Neil Hennessy says he has managed to secure loyalty and productivity from every employee by providing creature comforts while also holding them to strict performance standards.
The worlds biggest money managers are mapping out proposals intended to grease trading in debt markets that regulators warn are at risk of seizing up in the event of a sudden rush by investors to pull cash.
Regulators are now starting to show interest in how ties between leveraged loans and other links in the systemic chain -- including investment funds that buy up loans -- could magnify credit losses.
Taking a simple approach hasn't hindered performance at Neil Hennessy's firm, which reported $5.9 billion in assets under management at the end of 2014, a 33% increase from the previous year. In the first part of a conversation with Money Management Executive, Hennessy discussed his firm's approach and why it shuns some market trends.
Most companies strongly protect their crown jewels: internal sales figures, product development plans, account numbers and customer transaction information. Typically lower down the priority list are customer relationship management systems and databases of clients' contact information.
While IT budgets at buy-side firms have not fully recovered from the cutbacks of the Great Recession, front-office demands keep growing in quantity, complexity and required speed of response.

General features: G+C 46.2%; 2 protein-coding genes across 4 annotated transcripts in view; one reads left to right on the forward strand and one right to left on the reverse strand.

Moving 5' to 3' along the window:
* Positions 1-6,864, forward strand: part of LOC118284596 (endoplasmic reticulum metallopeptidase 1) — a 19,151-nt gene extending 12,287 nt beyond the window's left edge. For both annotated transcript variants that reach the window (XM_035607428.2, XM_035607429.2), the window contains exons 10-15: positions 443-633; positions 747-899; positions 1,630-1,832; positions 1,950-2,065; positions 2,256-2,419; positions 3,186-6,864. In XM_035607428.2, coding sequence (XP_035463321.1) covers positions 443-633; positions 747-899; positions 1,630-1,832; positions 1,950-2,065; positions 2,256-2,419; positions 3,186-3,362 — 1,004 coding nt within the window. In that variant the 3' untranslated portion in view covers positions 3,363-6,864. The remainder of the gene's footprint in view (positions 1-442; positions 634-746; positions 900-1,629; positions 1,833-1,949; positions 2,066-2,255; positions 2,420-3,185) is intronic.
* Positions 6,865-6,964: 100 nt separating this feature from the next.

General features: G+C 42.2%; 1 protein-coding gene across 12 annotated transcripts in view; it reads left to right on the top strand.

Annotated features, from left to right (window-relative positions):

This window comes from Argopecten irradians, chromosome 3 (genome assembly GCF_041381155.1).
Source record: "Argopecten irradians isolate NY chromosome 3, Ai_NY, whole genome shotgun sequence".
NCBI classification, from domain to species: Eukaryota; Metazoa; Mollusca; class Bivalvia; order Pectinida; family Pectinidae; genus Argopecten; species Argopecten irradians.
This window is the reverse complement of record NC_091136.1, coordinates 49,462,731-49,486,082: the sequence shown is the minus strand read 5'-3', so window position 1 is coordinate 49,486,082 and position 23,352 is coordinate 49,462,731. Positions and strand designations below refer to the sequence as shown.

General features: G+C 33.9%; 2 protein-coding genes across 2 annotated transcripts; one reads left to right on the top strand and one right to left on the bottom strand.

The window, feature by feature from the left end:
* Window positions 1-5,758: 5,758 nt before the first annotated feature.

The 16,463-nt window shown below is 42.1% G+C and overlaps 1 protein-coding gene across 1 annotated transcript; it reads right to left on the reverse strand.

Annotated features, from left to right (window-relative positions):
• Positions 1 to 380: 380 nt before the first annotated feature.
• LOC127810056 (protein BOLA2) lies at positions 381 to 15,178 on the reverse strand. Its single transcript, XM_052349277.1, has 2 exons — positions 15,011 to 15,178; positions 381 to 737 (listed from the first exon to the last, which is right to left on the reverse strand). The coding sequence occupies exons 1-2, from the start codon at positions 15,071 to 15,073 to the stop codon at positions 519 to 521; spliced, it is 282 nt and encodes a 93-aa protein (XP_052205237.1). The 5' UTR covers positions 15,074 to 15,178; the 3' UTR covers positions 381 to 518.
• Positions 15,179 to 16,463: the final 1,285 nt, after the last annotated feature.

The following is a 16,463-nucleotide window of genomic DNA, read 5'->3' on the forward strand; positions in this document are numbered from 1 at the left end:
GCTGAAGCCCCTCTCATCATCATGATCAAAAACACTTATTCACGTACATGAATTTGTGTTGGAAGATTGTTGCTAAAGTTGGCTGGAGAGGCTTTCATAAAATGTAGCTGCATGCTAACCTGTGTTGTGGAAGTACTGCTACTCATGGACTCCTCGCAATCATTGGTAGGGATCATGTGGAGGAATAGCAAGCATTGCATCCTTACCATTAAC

During the crisis of 2008, service providers faced an environment in which they saw their clients' assets decline sharply.
Executives at mutual fund companies, asset management companies and support providers rated client reporting--which included any reporting that is created for the purpose of distribution to clients--as their top challenge followed closely by risk management in Money Management Executive's third annual Operations Survey.
Fund sponsors have long debated the relative merits of building, buying or outsourcing fund administration technology. As sponsors face more and more data-driven demands from regulators and investors, there is increased pressure to adopt new efficient technologies for fund administration process such as expense payments and budgeting, regulatory reporting and financial reporting. While there is no one-size-fits-all answer to the "build, buy or outsource" question a mix of cost pressures, resources, reporting requirements and technological advances have tipped the balance in favor of "buy" and "outsource."
These are stressful times for the mutual fund industry. An obvious statement, but one authored by a colleague ten years ago. Even more interesting is that the trends cited then are the same concerns that we hear from clients today. So what has changed?